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Antidepressant Withdrawal

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Hardest-to-Quit Antidepressants

All depression drugs can potentially lead to withdrawal symptoms. In fact, antidepressant labels often warn that stopping the medication too quickly may lead to bothersome symptoms. However, withdrawal symptoms are more likely with antidepressants that stay in your body for a shorter period of time, especially those that affect both serotonin and norepinephrine, such as Effexor (venlafaxine) and Cymbalta (duloxetine). Other short-acting medications that affect mainly serotonin include:

Withdrawal is less common with medications that take longer for the body to clear, such as Prozac (fluoxetine). However, longer-acting antidepressants may still cause withdrawal symptoms.

Withdrawal symptoms have also been reported in people trying to quit older types of antidepressant medications, including tricyclics and monoamine oxidase inhibitors (MAOIs).

 

Symptoms of Antidepressant Withdrawal

Symptoms of antidepressant withdrawal depend on the specific medication you have been taking. Studies have not revealed factors that predict the chances of developing antidepressant discontinuation symptoms – including how long someone has been taking an antidepressant – although some research has found that discontinuation symptoms may be more likely in people who have had a more complete initial response to their antidepressant.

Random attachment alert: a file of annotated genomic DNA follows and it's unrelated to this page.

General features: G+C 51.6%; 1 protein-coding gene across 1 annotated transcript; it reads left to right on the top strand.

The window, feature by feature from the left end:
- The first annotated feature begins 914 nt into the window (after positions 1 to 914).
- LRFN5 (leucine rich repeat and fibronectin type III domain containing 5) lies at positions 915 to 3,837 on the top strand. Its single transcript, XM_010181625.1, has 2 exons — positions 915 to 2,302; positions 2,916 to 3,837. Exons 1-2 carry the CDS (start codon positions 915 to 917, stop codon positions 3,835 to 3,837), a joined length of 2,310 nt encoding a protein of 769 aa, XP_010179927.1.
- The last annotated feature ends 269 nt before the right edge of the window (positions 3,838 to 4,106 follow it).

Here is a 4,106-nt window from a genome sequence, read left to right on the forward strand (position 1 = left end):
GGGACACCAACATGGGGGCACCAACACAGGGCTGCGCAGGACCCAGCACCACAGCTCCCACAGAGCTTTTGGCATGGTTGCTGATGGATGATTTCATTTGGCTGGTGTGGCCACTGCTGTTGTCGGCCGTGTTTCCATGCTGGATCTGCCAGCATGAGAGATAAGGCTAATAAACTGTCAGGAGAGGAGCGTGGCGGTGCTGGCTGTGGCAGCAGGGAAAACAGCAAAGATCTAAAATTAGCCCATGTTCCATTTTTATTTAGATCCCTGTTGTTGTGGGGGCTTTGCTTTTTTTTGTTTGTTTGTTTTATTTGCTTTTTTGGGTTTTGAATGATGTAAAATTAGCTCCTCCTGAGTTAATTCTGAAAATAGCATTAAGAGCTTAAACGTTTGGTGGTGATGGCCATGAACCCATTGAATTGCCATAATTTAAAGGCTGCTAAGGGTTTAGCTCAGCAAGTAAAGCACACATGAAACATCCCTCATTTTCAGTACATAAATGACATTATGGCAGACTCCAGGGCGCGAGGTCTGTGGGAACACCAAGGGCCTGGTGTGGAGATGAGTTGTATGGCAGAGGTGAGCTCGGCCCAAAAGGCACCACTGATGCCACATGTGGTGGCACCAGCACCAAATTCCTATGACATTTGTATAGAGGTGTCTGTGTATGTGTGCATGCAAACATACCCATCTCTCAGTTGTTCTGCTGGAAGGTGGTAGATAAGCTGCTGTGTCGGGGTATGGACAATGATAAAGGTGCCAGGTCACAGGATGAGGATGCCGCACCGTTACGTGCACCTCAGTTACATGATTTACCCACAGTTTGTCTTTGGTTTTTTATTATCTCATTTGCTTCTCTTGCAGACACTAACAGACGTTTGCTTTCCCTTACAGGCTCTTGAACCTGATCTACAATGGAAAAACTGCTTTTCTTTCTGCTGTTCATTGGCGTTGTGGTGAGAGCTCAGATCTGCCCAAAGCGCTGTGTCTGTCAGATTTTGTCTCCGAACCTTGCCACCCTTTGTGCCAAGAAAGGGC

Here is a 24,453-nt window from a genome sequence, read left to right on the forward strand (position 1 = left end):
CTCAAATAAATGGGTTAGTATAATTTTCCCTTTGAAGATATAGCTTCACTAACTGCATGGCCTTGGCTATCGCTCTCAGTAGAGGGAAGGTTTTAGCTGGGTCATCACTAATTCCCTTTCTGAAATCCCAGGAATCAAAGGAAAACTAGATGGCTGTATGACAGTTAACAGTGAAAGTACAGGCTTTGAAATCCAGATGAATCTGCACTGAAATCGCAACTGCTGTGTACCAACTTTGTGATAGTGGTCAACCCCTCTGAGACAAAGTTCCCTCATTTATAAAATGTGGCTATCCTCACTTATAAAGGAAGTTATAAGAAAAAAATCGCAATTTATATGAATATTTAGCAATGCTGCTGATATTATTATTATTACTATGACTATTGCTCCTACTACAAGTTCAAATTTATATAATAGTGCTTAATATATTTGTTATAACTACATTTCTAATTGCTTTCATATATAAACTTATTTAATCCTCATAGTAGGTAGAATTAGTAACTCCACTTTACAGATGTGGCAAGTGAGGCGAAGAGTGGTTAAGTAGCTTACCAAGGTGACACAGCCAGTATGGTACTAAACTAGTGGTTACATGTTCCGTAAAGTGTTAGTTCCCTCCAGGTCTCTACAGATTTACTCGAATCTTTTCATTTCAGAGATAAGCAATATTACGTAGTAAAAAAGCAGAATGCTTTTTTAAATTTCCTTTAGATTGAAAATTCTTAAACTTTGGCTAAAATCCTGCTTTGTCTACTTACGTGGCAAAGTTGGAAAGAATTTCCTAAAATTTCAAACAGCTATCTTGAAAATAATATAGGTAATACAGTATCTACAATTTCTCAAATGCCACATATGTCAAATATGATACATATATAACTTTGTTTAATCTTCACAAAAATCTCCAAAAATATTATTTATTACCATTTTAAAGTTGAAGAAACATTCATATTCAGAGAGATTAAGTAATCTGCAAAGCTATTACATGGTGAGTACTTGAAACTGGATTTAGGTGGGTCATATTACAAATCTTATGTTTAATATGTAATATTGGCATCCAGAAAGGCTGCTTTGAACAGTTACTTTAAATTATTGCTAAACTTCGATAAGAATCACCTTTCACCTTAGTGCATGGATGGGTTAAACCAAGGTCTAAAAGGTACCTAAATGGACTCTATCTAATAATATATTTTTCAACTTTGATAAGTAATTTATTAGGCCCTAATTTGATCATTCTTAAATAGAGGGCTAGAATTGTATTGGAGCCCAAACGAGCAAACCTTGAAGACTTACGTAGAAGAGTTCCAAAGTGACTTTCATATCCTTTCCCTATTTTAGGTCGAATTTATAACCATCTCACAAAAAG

Symptoms most often occur within three days of stopping the antidepressant. They are usually mild and go away within about two weeks. Symptoms can include:

  • Anxiety
  • Irritability
  • Depression and mood swings
  • Light-headedness
  • Dizziness and balance problems
  • Electric shock sensations
  • Fatigue
  • Flu-like symptoms
  • Headache
  • Loss of coordination
  • Muscle spasms
  • Nausea
  • Nightmares
  • Tremors
  • Trouble sleeping
  • Vomiting

In rare cases, in people who have bipolar disorder, antidepressant withdrawal has been known to trigger mania. Withdrawal from certain, older types of antidepressants called MAOIs has also (though rarely) been reported to cause confusion and psychotic symptoms.

 

How to Quit Antidepressants Safely

If you are thinking about stopping your antidepressant therapy, talk to your doctor. Never stop "cold turkey." In many cases, the best and safest way to quit an antidepressant is to slowly cut back your dose under the guidance of your doctor. This is called tapering. Tapering helps your brain adjust to the chemical changes and can help prevent severe withdrawal symptoms. Your doctor will tell you how to cut back your dose over a couple of days. Never try to do this on your own.  

Sometimes, doctors can prescribe medicines to help with discontinuation symptoms such as nausea or insomnia. They also may advise switching from a short- to a long-acting antidepressant to ease the transition off of a medicine for depression. 

Withdrawal symptoms usually go away within a few weeks. But if you have extremely severe withdrawal symptoms, your doctor may recommend other medicines to relieve them.

 

WebMD Medical Reference

Reviewed by Joseph Goldberg, MD on March 26, 2013
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